Groundbreaking stem cell treatment which 'reverses Parkinson's disease' could test on humans for first time

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Patients with Parkinson’s disease could take part in the first clinical trial of a new stem cell treatment before the end of next year, scientists have suggested.

Researchers in Japan said the new treatment has successfully restoried damaged nerve cells in monkeys.

The primates had been given a version of Parkinson’s disease but, after the treatment, showed “significant improvement”.

The condition causes the loss of dopamine neurons, which release the vital nerve transmitter chemical dopamine necessary for controlling body movement.

In the recent trial, scientists transplanted neurons derived from human stem cells into the monkeys’ brains, alleviating the disease.

The researchers now hope to start looking for suitable patients within the next 15 months.

Professor Jun Takahashi, a Parkinson’s neurosurgeon from Kyoto University, said: “This study is our answer to bring iPS cells [the laboratory-made stem cells] to clinical settings.”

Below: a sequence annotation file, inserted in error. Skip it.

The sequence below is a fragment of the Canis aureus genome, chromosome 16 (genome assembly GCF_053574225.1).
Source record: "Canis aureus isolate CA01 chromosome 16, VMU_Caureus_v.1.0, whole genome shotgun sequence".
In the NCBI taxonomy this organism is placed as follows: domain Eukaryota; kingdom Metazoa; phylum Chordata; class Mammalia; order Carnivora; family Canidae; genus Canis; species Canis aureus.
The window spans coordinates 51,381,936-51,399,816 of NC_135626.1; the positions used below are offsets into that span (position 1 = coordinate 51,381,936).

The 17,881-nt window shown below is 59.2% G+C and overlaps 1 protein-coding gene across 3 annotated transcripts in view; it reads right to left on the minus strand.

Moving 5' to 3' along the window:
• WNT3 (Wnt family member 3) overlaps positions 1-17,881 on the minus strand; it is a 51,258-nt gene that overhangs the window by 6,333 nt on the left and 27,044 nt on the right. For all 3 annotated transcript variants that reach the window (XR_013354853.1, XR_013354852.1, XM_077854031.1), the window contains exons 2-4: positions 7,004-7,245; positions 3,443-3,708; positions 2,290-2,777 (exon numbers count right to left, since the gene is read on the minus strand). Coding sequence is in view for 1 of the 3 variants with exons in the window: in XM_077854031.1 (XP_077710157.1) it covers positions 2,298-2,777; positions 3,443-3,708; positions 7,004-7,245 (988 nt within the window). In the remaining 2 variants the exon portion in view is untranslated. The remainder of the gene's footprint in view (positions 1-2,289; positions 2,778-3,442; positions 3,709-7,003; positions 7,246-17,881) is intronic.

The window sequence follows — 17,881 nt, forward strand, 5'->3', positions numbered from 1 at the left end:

A key finding from the research, published in the journal Nature, was that no tumours had appeared in the monkey’s brains – a recognised hazard of experimental stem cell therapies.

British expert Dr Tilo Kunath, a Parkinson’s UK-funded researcher at the Medical Research Council Centre for Regenerative Medicine at the University of Edinburgh, said: “This is extremely promising research demonstrating that a safe and highly effective cell therapy for Parkinson’s can be produced in the lab.

“Such a therapy has the potential to reverse the symptoms of Parkinson’s in patients by restoring their dopamine-producing neurons. The next stage will be to test these therapies in a first-in-human clinical trial.

“As a side-note, the fact that the researchers have used induced pluripotent stem cells instead of human embryonic stem cells (hESCs) means that this therapy can be used in any country worldwide.

“Some countries, such as Ireland and most of South America, have banned the use of hESCs as a therapy.”


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